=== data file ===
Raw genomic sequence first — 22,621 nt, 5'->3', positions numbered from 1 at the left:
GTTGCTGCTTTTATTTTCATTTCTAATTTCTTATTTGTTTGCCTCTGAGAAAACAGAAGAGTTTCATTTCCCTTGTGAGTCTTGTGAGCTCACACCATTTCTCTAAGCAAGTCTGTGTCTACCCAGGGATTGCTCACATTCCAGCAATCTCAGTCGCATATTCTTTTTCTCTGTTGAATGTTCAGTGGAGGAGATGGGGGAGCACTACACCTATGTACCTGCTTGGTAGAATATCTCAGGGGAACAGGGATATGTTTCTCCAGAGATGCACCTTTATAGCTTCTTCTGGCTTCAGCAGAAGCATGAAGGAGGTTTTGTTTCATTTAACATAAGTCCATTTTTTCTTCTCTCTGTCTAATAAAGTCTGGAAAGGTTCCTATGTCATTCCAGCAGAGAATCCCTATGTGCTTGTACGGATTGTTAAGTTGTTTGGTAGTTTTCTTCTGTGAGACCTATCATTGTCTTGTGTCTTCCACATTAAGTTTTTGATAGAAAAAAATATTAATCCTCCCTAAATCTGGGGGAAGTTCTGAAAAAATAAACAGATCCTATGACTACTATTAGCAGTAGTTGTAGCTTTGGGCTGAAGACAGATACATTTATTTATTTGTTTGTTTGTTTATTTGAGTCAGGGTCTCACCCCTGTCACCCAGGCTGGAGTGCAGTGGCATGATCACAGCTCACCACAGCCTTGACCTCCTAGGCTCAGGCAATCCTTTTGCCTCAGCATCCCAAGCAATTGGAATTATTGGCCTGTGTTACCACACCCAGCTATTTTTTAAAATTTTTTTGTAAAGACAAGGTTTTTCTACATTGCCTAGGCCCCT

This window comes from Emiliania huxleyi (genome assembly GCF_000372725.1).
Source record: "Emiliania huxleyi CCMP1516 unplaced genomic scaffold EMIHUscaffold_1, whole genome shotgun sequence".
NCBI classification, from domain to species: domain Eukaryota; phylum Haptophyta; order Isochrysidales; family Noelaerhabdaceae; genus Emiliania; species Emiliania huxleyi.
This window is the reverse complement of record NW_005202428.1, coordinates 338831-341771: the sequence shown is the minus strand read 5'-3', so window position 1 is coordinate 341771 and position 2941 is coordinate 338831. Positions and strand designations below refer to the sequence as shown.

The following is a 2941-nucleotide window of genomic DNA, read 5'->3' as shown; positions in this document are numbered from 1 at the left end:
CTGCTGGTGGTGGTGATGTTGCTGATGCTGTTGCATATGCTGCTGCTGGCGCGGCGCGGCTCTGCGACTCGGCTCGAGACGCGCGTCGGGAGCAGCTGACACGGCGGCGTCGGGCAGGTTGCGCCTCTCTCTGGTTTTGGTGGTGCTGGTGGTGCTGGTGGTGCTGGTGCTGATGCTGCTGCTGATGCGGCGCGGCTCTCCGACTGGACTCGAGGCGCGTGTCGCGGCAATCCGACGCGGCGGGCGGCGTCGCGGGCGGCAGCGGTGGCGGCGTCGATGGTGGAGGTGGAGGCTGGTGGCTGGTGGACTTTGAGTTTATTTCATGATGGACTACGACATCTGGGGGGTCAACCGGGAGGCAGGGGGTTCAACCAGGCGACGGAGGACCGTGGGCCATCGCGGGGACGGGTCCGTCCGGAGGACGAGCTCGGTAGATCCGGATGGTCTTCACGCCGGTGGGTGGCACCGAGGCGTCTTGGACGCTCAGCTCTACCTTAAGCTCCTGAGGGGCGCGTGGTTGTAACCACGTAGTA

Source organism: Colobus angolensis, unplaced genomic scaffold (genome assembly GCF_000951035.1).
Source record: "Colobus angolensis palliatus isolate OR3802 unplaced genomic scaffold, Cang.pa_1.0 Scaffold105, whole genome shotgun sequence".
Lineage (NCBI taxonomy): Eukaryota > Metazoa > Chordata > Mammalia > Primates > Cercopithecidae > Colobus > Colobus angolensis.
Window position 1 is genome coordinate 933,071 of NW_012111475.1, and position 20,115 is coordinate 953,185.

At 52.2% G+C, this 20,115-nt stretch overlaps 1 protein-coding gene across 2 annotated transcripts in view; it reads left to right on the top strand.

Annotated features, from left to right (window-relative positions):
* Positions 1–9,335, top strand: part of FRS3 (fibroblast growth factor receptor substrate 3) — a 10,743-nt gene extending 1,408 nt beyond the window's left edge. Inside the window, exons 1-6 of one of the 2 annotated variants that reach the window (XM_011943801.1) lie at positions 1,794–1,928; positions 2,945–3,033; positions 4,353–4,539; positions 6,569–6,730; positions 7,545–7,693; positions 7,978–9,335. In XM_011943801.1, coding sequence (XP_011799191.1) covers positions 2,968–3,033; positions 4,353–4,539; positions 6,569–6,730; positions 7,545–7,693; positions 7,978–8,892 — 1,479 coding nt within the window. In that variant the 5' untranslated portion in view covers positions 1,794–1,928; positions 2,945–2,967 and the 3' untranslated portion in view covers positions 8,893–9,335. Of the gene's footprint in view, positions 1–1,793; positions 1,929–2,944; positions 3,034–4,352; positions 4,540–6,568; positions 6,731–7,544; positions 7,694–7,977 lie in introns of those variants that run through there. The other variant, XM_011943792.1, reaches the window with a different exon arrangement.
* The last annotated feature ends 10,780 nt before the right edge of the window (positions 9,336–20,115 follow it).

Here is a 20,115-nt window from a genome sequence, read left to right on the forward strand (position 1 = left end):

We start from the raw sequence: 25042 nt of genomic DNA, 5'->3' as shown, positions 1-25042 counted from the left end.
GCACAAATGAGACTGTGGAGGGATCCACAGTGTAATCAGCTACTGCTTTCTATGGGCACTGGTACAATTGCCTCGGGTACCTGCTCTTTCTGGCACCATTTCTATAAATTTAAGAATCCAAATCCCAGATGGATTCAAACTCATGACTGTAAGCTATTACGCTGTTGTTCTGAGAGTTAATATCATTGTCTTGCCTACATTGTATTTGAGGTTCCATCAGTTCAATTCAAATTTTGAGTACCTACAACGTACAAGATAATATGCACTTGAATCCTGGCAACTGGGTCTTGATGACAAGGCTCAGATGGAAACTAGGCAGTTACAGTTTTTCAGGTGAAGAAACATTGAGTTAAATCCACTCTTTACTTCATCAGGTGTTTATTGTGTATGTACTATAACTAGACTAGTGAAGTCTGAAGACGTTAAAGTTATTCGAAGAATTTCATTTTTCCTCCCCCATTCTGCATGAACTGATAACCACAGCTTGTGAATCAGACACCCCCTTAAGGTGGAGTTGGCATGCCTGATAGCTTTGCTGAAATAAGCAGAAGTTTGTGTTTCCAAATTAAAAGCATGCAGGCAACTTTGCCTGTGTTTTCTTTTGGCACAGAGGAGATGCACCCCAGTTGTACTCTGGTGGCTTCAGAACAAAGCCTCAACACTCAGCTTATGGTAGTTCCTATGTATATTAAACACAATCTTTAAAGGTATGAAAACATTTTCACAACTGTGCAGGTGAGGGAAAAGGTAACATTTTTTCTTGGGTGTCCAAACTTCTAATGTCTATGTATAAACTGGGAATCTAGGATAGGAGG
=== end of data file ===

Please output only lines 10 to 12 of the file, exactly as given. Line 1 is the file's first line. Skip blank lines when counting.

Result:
Source record: "Colobus angolensis palliatus isolate OR3802 unplaced genomic scaffold, Cang.pa_1.0 Scaffold105, whole genome shotgun sequence".
Lineage (NCBI taxonomy): Eukaryota > Metazoa > Chordata > Mammalia > Primates > Cercopithecidae > Colobus > Colobus angolensis.
Window position 1 is genome coordinate 933,071 of NW_012111475.1, and position 20,115 is coordinate 953,185.